Surge in violence in Michoacán puts Peña Nieto’s security strategy to the test

At least 22 people were killed in ambushes across the state in one day PRI government believes military crackdowns are to blame for incidents

Soliders stand guard on a highway near the town of Arteaga, Michoacán state, where 22 killings were reported Tuesday.
Soliders stand guard on a highway near the town of Arteaga, Michoacán state, where 22 killings were reported Tuesday. EFE

The Mexican state of Michoacán was the scene Tuesday of the worst violence to have taken place in a single day in recent months. Authorities said that at least 22 people were killed in different gun battles between police and organized crime gangs throughout the state.

Mexico’s National Security Commission reported six attacks against federal police by gang members in different locations. Among the dead are two members of the police force; 15 other officers were seriously wounded.

Authorities said that “the planned attacks,” which were carried out by “individuals with assault weapons,” took place on the Tumbiscatío-Arteaga road, near the town of Puerto el Mamey in the Infiernillo community, and in the town of El Carrizo.

These recent confrontations have posed a challenged to the young government of President Enrique Peña Nieto and the security strategy he recently unveiled. In May, the government embarked on its first major operation by sending out troops to 19 municipalities across Michoacán, where citizens have found themselves caught in the middle of bloody battles between vigilante groups and drug cartels.

The Institutional Revolutionary Party (PRI) government insists that the increase in violence over recent weeks in the region is due to the crackdowns by authorities against criminals.

“We are not backing off and, of course, we will continue our work"

“We are not backing off and, of course, we will continue our work, in which we have been very successful in recovering a lot of territory,” said Miguel Ángel Osorio Chong, Mexico’s interior chief. He made his remarks following a meeting with US Homeland Security Secretary Janet Napolitano on Tuesday.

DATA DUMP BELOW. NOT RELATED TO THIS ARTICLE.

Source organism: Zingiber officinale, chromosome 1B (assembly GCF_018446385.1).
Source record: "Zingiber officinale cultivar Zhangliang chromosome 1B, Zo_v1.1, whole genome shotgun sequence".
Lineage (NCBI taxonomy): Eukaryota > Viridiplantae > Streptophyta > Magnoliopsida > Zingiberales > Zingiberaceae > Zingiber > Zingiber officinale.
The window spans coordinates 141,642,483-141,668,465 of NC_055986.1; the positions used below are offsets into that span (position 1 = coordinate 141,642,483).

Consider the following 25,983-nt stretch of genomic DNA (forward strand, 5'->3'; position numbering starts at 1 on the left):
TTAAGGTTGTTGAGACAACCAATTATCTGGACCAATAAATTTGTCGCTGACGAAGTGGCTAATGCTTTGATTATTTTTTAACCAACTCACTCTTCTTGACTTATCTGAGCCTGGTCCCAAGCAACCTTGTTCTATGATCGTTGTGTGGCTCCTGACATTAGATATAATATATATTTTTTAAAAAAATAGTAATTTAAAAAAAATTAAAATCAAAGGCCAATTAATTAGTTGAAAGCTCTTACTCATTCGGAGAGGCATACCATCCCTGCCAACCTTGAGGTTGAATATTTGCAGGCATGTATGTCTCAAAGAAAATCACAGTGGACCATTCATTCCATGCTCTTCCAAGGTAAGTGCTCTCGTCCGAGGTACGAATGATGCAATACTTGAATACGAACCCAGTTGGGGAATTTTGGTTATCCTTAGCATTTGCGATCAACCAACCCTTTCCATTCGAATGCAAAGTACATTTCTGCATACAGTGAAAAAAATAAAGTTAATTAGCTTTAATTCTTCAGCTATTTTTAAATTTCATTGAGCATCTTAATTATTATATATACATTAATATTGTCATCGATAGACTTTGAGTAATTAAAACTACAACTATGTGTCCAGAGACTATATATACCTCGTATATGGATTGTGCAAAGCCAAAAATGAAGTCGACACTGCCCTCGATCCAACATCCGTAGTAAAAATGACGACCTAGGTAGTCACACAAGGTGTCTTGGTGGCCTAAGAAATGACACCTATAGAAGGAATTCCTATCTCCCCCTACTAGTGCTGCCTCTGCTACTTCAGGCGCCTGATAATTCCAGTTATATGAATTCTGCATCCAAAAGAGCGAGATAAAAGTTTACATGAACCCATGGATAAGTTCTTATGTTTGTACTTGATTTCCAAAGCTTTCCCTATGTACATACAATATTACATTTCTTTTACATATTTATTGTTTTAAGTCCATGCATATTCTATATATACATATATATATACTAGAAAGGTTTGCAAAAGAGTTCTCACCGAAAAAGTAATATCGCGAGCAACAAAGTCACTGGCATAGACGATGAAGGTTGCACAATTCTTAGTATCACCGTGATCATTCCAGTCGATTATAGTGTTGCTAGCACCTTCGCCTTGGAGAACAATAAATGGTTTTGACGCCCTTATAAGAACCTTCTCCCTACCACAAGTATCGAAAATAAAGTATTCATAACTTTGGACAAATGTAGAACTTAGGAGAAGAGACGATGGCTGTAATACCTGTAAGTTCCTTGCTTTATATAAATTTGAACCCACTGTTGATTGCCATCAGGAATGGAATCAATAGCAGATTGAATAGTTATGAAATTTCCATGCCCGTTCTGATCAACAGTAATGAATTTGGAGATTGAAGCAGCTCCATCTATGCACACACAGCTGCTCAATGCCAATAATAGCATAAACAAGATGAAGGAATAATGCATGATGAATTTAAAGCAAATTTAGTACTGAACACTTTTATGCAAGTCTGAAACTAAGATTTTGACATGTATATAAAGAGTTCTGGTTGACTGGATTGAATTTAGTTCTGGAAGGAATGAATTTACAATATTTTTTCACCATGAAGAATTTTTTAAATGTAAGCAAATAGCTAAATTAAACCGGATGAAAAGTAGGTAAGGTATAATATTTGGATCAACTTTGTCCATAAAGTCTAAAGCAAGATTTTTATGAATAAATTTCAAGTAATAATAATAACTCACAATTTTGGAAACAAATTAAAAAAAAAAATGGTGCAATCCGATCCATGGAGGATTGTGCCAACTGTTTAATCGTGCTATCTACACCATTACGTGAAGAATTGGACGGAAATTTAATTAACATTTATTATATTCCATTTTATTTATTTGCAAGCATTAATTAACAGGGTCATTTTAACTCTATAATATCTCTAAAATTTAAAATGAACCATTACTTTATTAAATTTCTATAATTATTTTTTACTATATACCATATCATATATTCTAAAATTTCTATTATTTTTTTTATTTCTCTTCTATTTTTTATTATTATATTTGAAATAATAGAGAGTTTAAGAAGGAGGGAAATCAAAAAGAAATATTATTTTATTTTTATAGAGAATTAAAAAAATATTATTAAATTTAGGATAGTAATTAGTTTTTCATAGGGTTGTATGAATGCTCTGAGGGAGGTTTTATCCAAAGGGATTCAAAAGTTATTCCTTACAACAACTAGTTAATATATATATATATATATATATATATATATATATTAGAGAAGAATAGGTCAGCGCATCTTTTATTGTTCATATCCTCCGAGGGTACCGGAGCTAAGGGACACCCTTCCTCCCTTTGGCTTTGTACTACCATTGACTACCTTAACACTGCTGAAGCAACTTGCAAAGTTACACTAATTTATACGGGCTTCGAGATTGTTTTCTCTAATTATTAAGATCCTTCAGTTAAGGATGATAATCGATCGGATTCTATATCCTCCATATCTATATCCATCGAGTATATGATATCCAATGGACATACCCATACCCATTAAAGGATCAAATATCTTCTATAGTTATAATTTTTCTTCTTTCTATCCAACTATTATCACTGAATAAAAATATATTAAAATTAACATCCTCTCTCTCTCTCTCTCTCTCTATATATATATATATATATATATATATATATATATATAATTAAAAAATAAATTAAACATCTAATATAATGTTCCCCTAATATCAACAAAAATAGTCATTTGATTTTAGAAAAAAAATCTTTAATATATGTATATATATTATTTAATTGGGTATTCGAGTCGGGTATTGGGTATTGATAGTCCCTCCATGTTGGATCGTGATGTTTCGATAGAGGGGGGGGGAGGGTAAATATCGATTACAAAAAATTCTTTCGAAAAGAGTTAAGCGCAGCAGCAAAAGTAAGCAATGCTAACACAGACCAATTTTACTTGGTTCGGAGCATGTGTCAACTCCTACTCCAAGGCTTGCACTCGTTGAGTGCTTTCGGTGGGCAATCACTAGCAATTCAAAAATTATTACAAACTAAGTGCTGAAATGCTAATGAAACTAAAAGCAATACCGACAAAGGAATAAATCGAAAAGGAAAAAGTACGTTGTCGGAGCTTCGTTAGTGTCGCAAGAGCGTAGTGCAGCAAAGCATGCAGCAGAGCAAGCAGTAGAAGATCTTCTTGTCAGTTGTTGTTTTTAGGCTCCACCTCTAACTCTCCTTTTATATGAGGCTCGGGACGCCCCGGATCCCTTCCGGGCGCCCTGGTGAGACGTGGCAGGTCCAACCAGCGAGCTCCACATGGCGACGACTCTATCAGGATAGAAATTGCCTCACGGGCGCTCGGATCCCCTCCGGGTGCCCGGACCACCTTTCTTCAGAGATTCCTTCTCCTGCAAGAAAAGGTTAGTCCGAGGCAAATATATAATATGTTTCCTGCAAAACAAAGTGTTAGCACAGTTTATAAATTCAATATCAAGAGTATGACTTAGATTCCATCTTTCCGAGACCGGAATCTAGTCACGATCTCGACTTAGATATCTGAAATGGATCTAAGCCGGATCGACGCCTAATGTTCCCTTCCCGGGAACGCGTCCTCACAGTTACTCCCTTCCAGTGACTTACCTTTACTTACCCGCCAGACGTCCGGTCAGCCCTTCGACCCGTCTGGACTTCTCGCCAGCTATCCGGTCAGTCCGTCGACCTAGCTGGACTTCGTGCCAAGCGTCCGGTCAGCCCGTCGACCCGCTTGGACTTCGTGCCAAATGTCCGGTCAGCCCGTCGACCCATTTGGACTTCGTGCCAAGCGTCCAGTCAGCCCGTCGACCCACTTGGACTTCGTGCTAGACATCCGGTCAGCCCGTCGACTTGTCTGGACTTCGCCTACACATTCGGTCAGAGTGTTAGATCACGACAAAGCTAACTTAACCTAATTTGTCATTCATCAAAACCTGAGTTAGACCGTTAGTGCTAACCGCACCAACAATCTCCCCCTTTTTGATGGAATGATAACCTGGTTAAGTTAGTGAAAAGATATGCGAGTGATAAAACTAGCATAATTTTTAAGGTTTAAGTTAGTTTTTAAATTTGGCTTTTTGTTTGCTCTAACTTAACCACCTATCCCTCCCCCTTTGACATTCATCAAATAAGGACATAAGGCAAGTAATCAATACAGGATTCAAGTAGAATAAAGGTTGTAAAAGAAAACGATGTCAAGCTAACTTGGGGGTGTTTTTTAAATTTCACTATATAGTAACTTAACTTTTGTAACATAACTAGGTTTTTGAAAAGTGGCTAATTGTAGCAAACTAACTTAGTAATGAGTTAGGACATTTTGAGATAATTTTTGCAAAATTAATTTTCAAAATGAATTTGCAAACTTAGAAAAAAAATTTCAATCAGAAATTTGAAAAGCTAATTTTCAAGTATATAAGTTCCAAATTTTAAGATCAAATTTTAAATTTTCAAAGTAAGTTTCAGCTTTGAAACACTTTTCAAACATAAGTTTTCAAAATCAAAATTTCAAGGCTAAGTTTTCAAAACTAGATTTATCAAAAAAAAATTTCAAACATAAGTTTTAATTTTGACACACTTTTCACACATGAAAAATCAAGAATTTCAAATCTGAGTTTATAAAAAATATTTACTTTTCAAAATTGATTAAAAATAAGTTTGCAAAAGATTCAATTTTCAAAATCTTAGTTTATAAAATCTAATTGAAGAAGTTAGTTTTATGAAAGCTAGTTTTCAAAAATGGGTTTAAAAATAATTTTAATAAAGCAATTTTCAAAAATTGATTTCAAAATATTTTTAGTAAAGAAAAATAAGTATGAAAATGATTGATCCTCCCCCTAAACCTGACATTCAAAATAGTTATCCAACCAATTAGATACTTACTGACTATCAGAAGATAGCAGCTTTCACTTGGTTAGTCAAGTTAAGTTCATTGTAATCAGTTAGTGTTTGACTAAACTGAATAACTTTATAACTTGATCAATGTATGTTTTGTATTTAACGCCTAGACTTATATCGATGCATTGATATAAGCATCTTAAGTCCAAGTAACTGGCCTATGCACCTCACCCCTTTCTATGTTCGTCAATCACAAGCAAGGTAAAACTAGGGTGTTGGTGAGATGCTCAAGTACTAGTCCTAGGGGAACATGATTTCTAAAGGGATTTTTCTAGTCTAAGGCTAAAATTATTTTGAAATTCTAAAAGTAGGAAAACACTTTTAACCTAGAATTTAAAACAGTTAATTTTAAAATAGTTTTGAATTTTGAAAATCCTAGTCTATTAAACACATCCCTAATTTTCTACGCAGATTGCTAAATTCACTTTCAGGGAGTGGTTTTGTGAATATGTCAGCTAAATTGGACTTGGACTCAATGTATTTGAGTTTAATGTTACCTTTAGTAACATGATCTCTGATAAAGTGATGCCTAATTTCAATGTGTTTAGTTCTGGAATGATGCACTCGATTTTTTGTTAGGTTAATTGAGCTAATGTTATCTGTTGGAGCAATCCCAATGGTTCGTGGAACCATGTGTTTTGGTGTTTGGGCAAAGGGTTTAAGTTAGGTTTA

Osorio Chong pointed out that the continued police and military presence will guarantee that law and order is reestablished in the region – a similar strategy that was undertaken by Peña Nieto’s predecessor, Felipe Calderón, during his six years in office.

Another violent incident that took place – which will also put the government’s security strategy to the test – occurred Monday in Los Reyes municipality. Five people were killed and seven others were wounded when an unknown armed group of men fired at demonstrators outside the local town hall. The demonstration was held to protest the alleged links between the local police force and the drug trafficking cartel, Los Caballeros Templarios.

Prosecutors in Michoacán said that the protest, in which some 200 people participated, was organized by a local vigilante force. But authorities are unsure whether the demonstrators were actually citizens from Los Reyes or were members of the vigilante force. Of the five victims, one was a local municipal police officer and another a citizen who had just emerged from a bank.

Local vigilantes have organized themselves after scores of extortions and threats have been made by the Los Caballeros Templarios cartel against citizens and businesses. Splitting off from the Michoacana Family cartel in 2010, Los Caballeros Templarios has become one of the most powerful drug organizations in the region. Its members have taken over large areas of the state and closed off districts to local authorities.

Despite the rash of violence in recent days, interim Governor Jesús Reyna maintains that law and order in the state are still intact. “These are criminal acts, and there are laws to investigate and punish. Governance is much stronger and is not at risk,” Reyna told the press recently.

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